4. Check your inhaler technique. Even a little tweak can help ensure as much of the medicine as possible ends up in your lungs, where it’s needed.

5. Update your written asthma action plan, based on your peak flow and/or your symptoms. An action plan is a personalised plan containing the information you need to look after your asthma well. Evidence shows you’re four times less likely to end up in hospital if you follow a written asthma action plan. Download an asthma action plan and take it with you to your next asthma review. 

6. Answer any questions you have.

Your first review

You’ll normally have your first review one year after being diagnosed – and then at least once a year after that.  You may still be getting used to managing your asthma, so your first review is your chance to ask questions about anything that’s worrying you - whether you’re using your inhaler correctly, for example, or any symptoms you’re still noticing.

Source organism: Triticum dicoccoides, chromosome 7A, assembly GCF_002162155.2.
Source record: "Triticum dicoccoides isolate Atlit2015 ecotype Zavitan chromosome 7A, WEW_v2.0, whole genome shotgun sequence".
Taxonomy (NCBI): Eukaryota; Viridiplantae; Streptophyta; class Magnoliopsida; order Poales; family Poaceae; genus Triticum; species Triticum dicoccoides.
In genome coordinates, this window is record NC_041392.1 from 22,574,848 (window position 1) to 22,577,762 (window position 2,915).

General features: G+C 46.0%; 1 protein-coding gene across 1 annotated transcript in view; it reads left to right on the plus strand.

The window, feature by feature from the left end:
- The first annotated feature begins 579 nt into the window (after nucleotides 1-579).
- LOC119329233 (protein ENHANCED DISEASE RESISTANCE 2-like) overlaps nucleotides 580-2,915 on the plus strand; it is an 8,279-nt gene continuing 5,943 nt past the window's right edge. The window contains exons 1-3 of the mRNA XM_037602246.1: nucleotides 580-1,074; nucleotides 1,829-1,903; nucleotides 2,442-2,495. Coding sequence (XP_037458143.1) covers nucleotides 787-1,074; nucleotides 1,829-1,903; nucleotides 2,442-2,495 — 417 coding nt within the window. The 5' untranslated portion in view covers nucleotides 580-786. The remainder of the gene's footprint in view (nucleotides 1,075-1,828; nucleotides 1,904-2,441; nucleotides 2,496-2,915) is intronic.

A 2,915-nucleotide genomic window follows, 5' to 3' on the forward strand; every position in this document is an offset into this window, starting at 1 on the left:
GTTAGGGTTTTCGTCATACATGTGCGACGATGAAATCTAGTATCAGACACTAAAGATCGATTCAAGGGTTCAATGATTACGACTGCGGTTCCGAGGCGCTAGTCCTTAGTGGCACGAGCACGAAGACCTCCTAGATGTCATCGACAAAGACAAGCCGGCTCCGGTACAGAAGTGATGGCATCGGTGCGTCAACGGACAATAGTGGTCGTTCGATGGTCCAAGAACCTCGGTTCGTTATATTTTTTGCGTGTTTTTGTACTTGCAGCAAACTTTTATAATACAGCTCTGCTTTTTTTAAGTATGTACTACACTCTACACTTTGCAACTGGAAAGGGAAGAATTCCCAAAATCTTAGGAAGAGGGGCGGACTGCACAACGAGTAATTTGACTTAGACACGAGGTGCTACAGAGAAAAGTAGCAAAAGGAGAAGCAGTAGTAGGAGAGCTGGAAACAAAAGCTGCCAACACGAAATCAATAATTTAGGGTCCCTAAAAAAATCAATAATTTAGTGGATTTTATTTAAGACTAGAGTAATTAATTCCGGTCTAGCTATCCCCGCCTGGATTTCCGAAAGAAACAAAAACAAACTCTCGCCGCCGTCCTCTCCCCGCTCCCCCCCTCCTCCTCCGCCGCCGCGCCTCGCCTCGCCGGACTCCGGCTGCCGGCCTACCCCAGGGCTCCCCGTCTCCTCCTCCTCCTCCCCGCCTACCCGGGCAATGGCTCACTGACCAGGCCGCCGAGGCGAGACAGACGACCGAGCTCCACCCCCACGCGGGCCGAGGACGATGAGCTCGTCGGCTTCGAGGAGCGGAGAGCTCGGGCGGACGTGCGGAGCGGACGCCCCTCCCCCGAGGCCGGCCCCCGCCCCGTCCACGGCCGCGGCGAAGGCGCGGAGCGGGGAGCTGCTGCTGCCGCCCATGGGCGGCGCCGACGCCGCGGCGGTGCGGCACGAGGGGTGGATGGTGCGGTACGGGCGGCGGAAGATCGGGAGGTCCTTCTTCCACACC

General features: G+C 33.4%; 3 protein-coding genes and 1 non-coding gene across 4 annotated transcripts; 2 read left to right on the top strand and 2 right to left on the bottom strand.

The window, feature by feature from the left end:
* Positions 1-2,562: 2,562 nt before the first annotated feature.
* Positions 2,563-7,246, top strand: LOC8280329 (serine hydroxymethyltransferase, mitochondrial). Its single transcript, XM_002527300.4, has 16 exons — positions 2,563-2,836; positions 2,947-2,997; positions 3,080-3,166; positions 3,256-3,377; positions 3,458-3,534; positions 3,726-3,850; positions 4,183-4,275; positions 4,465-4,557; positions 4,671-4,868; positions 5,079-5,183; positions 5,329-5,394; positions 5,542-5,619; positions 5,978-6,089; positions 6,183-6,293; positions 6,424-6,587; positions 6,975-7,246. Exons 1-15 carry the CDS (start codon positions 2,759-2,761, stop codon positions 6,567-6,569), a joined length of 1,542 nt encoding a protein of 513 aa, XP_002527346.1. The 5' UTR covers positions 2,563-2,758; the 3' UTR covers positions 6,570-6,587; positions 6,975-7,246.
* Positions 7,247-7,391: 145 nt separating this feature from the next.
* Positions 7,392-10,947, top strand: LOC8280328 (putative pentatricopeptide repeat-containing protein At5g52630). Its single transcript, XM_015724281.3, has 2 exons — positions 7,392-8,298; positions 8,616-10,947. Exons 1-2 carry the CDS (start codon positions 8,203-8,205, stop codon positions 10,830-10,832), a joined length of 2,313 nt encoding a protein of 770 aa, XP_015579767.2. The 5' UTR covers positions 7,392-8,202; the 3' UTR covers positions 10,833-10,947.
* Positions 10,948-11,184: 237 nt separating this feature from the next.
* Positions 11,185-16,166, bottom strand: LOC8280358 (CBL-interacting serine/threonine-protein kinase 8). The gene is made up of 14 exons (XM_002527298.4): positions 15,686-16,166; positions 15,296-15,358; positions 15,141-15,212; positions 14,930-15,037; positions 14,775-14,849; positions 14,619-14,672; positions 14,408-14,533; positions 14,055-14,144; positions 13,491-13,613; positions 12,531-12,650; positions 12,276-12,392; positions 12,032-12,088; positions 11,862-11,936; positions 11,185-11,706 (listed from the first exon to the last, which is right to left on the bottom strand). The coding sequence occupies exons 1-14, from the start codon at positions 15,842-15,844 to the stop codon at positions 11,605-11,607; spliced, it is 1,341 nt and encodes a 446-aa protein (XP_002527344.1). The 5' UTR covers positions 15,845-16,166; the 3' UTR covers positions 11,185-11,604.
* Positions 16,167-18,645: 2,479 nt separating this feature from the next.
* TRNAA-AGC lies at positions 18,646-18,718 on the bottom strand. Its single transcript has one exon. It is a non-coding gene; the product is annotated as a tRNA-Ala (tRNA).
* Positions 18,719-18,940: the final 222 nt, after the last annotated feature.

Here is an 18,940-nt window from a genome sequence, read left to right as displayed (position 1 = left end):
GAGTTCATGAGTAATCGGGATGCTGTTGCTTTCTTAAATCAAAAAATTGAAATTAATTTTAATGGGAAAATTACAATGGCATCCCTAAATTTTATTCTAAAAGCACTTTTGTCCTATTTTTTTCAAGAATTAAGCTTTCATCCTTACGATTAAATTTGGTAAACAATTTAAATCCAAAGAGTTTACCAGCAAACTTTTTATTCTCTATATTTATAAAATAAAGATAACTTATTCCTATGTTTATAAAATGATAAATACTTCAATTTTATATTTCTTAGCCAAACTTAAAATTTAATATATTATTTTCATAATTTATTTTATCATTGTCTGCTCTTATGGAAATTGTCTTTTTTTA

Follow the steps below to prepare for your appointment. If you’re feeling a bit anxious or you’re concerned you might not take everything in, think about taking a friend or family member with you.

When should I have a review?

Most adults should have an asthma review at least once a year. People with severe asthma may need to have a review more often. But there are other times you should book a review. Make an appointment…

Within 24 hours if:

  • you’re using your reliever inhaler more than three times a week
  • your symptoms are getting worse
  • you’re off work or school because of your asthma
  • you have an asthma attack but don’t need to go to hospital.

Within two working days if:

  • you’ve had to go to hospital with an asthma attack.

Within four to eight weeks if:

  • you’ve started a new medicine – your doctor or asthma nurse will check it’s working well for you
  • your medicine’s been changed or adjusted – a review will check you’re on the right dose to manage your symptoms.

After 12 weeks if:

  • you’ve had no symptoms. You should be on the lowest dose of medicine needed to keep you free of symptoms, so your GP or asthma nurse may decide to reduce your dose. This is called ‘stepping down’.